In order to determine a system of piloting and navigation the islanders devised charts that marked not only the locations of the islands, but their knowledge of the swell and wave patterns as well. The charts were composed of wooden sticks; the horizontal and vertical sticks act as supports, while diagonal and curved ones represent wave swells. Cowrie or other small shells represent the position of the islands. The information was memorized and the charts would not be carried on voyages.

Navigation chart (rebbelib), probably 19th century C.E. (Marshall Islands, Micronesia), wood, shell, and fiber, 67.5 x 99 x 3 cm (© The Trustees of the British Museum, London)

Navigation chart (rebbelib), probably 19th century C.E. (Marshall Islands, Micronesia), wood, shell, and fiber, 67.5 x 99 x 3 cm (© The Trustees of the British Museum, London)


This chart is of a type known as a rebbelib, which cover either a large section or all of the Marshall Islands. Other types of chart more commonly show a smaller area. This example represents the two chains of islands which form the Marshall Islands. It was collected by Admiral E.H.M. Davis during the cruise of HMS Royalist from 1890 to 1893.

Navigation chart (mattang), probably 19th or early 20th century C.E. (Marshall Islands, Micronesia), wood, shell, and fiber, 64 x 58 x 1.7 cm (© The Trustees of the British Museum, London)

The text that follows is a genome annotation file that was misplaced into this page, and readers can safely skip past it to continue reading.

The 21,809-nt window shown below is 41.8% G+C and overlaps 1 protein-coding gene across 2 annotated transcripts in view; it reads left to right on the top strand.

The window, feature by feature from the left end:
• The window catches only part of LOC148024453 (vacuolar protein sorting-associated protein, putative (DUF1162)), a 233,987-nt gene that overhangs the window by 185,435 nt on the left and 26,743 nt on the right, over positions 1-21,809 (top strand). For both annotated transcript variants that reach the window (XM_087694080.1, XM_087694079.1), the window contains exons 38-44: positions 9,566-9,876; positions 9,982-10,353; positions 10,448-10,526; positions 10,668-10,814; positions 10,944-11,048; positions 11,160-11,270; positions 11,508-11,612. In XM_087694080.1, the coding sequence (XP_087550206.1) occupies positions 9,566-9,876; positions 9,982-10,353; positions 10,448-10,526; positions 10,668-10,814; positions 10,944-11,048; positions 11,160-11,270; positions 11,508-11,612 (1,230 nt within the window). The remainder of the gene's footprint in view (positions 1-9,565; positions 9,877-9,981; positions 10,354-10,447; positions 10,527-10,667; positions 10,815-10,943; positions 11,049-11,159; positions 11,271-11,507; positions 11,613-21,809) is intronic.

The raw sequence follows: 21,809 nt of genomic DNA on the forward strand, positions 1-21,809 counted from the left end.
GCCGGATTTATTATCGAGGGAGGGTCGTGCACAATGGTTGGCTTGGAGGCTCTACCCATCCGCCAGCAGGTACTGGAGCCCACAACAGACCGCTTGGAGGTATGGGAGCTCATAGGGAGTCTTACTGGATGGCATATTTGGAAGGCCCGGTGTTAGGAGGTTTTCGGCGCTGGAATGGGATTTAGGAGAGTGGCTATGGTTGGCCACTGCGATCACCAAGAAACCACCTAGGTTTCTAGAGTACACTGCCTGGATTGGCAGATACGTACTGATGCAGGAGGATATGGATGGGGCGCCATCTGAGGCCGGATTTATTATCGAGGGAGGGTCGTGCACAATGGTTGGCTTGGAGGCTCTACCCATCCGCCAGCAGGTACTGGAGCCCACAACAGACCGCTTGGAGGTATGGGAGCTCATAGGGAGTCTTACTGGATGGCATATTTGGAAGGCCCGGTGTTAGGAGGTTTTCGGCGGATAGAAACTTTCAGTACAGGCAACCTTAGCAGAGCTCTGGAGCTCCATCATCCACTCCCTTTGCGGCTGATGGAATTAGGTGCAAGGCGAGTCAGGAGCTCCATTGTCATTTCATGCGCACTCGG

Navigation chart (mattang), probably 19th or early 20th century C.E. (Marshall Islands, Micronesia), wood, shell, and fiber, 64 x 58 x 1.7 cm (© The Trustees of the British Museum, London)


This chart is of the type known as a mattang, specifically made for the purpose of training people selected to be navigators. Such charts depict general information about swell movements around one or more small islands. Trainees were taught by experienced navigators.

© The Trustees of the British Museum

Marshall Island navigation charts at the British Museum

T.W. Davenport, “Marshall Islands cartography,” The Bulletin of the University Museum of Pennsylvania, volume 6, number 4 (Summer 1964), pp. 10–13.

J. Feldman and D.H. Rubinstein, The Art of Micronesia (Honolulu: The University of Hawaii Art Gallery, 1988).

A.C. Haddon and J. Hornell, Canoes of Oceania (Honolulu: Bernice P. Bishop Museum Special Publications, reprinted as one volume, 1975), pp. 27–29.

T.A. Joyce, “Note on a native chart from the Marshall Islands in the British Museum,” Man-1, volume 8, number 81 (1908), pp. 146–49.

Cite this page as: The British Museum, "Navigation Chart, Marshall Islands," in Smarthistory, April 1, 2017, accessed June 21, 2024,